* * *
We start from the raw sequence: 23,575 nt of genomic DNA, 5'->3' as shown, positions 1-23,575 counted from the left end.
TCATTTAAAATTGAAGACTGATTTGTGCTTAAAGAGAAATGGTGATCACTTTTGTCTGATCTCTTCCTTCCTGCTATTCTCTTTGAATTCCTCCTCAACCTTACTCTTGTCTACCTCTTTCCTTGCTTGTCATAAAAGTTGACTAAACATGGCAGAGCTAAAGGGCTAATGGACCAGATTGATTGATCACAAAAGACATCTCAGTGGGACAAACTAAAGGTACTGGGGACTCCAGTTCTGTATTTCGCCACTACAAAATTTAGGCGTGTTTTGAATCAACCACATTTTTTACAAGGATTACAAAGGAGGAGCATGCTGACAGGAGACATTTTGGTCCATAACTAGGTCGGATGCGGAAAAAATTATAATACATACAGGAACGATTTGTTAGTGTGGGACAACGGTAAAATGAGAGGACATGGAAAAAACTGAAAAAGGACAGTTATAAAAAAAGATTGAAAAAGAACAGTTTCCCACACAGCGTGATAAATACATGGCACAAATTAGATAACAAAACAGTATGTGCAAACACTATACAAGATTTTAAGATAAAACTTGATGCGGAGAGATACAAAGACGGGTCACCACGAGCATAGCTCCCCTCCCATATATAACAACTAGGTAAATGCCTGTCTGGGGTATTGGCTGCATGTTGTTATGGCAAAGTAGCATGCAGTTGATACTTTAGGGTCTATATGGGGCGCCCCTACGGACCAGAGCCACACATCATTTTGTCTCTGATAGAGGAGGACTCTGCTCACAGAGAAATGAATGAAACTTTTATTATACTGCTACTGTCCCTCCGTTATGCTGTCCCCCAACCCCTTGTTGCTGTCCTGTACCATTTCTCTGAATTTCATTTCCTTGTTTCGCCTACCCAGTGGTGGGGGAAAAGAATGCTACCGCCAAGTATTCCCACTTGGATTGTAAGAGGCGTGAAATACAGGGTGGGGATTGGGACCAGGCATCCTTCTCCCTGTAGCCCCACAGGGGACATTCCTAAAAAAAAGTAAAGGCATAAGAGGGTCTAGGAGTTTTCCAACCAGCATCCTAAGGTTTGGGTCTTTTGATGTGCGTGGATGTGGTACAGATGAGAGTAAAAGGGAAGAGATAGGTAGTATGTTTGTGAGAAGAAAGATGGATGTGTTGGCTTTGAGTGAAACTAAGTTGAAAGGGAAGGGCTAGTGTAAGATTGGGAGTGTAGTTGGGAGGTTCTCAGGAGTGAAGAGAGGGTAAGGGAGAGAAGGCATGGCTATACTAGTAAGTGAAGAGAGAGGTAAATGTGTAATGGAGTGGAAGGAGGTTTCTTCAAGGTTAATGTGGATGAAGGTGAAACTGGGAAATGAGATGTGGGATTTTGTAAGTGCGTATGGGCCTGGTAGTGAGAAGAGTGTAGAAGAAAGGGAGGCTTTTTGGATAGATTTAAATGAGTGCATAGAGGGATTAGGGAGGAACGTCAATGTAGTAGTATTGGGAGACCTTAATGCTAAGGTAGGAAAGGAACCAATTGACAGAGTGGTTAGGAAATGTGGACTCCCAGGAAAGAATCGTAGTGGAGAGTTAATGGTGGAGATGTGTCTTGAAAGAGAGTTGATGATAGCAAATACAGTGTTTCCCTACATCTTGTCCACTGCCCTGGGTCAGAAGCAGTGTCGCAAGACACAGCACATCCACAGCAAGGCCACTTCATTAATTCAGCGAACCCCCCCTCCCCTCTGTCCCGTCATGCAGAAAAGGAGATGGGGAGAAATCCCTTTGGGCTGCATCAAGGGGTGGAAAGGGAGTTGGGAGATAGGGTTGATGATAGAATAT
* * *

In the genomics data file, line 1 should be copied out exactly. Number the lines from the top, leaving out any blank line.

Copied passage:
We start from the raw sequence: 23,575 nt of genomic DNA, 5'->3' as shown, positions 1-23,575 counted from the left end.